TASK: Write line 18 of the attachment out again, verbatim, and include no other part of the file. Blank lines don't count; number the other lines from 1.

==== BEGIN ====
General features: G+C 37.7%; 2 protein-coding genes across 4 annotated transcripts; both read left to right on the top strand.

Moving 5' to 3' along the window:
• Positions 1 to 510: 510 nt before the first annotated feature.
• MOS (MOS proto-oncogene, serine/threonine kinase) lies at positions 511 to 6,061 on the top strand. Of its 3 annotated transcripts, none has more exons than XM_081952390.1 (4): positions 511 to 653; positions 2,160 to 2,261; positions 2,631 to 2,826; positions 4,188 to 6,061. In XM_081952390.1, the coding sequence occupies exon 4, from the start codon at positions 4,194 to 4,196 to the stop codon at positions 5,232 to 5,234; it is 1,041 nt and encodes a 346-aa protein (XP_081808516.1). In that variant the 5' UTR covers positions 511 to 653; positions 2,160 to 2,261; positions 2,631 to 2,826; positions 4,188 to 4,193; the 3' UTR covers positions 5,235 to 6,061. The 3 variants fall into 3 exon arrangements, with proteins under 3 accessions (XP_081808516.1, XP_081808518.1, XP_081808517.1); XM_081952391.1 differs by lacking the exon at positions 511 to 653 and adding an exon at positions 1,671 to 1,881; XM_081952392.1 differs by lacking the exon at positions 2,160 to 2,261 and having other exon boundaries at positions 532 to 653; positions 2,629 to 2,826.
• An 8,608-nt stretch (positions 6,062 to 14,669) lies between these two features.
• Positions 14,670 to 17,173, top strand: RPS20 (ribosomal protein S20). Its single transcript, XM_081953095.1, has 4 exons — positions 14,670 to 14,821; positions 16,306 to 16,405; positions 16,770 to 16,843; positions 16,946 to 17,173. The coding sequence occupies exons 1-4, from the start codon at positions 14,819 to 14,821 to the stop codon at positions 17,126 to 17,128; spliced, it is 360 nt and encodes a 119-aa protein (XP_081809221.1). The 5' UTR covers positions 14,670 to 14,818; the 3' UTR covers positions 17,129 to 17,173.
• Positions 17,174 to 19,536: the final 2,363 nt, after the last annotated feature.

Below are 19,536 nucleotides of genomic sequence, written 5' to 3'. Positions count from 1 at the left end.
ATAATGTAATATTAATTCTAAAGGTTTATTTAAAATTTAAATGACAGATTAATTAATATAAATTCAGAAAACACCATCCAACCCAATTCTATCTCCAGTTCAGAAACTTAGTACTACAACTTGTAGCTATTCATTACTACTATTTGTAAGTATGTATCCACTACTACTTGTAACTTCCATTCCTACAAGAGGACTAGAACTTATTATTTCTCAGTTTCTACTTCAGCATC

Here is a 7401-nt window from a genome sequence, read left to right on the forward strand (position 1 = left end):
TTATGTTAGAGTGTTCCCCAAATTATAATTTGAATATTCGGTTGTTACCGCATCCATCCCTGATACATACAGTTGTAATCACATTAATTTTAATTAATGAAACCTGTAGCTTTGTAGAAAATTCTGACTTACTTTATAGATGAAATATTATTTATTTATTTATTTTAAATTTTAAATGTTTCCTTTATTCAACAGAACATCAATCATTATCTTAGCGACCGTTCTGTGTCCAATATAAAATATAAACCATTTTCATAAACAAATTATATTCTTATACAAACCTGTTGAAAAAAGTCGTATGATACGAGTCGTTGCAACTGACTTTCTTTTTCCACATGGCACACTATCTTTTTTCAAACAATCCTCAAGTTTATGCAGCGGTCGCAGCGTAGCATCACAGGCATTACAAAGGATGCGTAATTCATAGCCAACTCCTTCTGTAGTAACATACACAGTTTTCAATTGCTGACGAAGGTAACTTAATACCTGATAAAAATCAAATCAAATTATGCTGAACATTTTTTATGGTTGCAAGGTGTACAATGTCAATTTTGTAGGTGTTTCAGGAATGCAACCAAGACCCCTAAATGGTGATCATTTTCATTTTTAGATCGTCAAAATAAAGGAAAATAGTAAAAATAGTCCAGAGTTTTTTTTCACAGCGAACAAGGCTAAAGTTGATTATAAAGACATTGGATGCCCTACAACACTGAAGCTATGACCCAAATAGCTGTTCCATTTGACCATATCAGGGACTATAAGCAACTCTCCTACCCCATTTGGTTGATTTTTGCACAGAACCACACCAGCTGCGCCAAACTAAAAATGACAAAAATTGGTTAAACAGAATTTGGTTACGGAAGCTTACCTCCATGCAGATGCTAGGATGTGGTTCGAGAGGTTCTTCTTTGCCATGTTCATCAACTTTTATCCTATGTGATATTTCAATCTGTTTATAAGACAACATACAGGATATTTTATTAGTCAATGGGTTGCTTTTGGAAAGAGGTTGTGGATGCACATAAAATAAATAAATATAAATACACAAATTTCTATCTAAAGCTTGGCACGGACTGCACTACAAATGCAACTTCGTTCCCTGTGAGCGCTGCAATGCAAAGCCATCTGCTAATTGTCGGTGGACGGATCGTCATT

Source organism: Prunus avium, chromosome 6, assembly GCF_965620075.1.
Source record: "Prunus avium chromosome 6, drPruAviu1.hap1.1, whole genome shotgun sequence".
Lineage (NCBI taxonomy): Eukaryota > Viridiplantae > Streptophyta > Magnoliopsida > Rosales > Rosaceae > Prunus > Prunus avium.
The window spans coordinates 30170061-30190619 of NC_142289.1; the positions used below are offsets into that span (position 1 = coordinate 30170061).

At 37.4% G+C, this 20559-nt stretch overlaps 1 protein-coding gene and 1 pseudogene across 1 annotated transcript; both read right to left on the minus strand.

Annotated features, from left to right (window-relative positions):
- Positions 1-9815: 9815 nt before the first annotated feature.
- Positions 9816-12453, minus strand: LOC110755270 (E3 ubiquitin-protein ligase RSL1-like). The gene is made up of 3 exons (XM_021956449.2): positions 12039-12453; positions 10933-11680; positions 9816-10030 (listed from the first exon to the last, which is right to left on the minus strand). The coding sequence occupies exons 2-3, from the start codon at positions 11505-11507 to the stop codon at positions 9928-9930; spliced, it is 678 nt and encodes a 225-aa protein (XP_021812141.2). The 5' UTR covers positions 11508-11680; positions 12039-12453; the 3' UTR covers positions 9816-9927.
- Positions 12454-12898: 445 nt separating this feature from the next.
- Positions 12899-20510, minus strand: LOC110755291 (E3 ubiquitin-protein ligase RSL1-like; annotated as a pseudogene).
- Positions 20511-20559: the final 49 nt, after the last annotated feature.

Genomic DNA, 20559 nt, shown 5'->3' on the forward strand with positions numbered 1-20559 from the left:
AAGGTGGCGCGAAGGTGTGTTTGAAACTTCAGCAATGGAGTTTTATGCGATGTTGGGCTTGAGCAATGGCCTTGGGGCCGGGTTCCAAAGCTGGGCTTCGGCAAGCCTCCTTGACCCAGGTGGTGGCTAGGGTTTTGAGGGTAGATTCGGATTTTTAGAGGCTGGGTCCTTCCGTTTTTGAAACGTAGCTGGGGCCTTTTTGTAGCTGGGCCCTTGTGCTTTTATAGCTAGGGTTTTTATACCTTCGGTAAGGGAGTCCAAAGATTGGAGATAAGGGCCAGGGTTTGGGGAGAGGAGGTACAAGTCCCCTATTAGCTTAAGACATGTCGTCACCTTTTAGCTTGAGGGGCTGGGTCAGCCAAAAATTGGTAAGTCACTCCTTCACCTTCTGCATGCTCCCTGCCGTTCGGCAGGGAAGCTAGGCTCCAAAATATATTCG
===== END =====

- Positions 1-9815: 9815 nt before the first annotated feature.